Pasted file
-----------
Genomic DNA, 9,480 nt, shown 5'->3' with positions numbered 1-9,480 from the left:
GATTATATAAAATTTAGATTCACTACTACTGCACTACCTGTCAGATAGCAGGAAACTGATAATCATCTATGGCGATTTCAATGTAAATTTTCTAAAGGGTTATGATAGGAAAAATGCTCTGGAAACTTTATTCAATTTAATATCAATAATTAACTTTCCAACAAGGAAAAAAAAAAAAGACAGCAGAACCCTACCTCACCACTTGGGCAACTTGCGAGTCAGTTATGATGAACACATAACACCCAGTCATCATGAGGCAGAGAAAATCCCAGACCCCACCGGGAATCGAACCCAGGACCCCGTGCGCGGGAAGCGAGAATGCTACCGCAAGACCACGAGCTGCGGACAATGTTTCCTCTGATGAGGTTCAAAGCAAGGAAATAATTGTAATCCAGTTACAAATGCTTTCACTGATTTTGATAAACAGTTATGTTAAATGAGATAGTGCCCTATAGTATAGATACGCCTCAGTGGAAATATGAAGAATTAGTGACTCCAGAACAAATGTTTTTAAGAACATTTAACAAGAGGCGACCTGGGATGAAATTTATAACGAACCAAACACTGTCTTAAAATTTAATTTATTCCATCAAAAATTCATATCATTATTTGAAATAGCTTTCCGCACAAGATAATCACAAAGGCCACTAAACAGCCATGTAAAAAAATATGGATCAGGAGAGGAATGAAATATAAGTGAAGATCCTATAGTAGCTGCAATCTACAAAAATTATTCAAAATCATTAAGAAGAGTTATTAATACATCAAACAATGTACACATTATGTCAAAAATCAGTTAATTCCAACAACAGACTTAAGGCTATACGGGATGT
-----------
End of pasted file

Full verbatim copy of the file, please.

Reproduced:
Genomic DNA, 9,480 nt, shown 5'->3' with positions numbered 1-9,480 from the left:
GATTATATAAAATTTAGATTCACTACTACTGCACTACCTGTCAGATAGCAGGAAACTGATAATCATCTATGGCGATTTCAATGTAAATTTTCTAAAGGGTTATGATAGGAAAAATGCTCTGGAAACTTTATTCAATTTAATATCAATAATTAACTTTCCAACAAGGAAAAAAAAAAAAGACAGCAGAACCCTACCTCACCACTTGGGCAACTTGCGAGTCAGTTATGATGAACACATAACACCCAGTCATCATGAGGCAGAGAAAATCCCAGACCCCACCGGGAATCGAACCCAGGACCCCGTGCGCGGGAAGCGAGAATGCTACCGCAAGACCACGAGCTGCGGACAATGTTTCCTCTGATGAGGTTCAAAGCAAGGAAATAATTGTAATCCAGTTACAAATGCTTTCACTGATTTTGATAAACAGTTATGTTAAATGAGATAGTGCCCTATAGTATAGATACGCCTCAGTGGAAATATGAAGAATTAGTGACTCCAGAACAAATGTTTTTAAGAACATTTAACAAGAGGCGACCTGGGATGAAATTTATAACGAACCAAACACTGTCTTAAAATTTAATTTATTCCATCAAAAATTCATATCATTATTTGAAATAGCTTTCCGCACAAGATAATCACAAAGGCCACTAAACAGCCATGTAAAAAAATATGGATCAGGAGAGGAATGAAATATAAGTGAAGATCCTATAGTAGCTGCAATCTACAAAAATTATTCAAAATCATTAAGAAGAGTTATTAATACATCAAACAATGTACACATTATGTCAAAAATCAGTTAATTCCAACAACAGACTTAAGGCTATACGGGATGT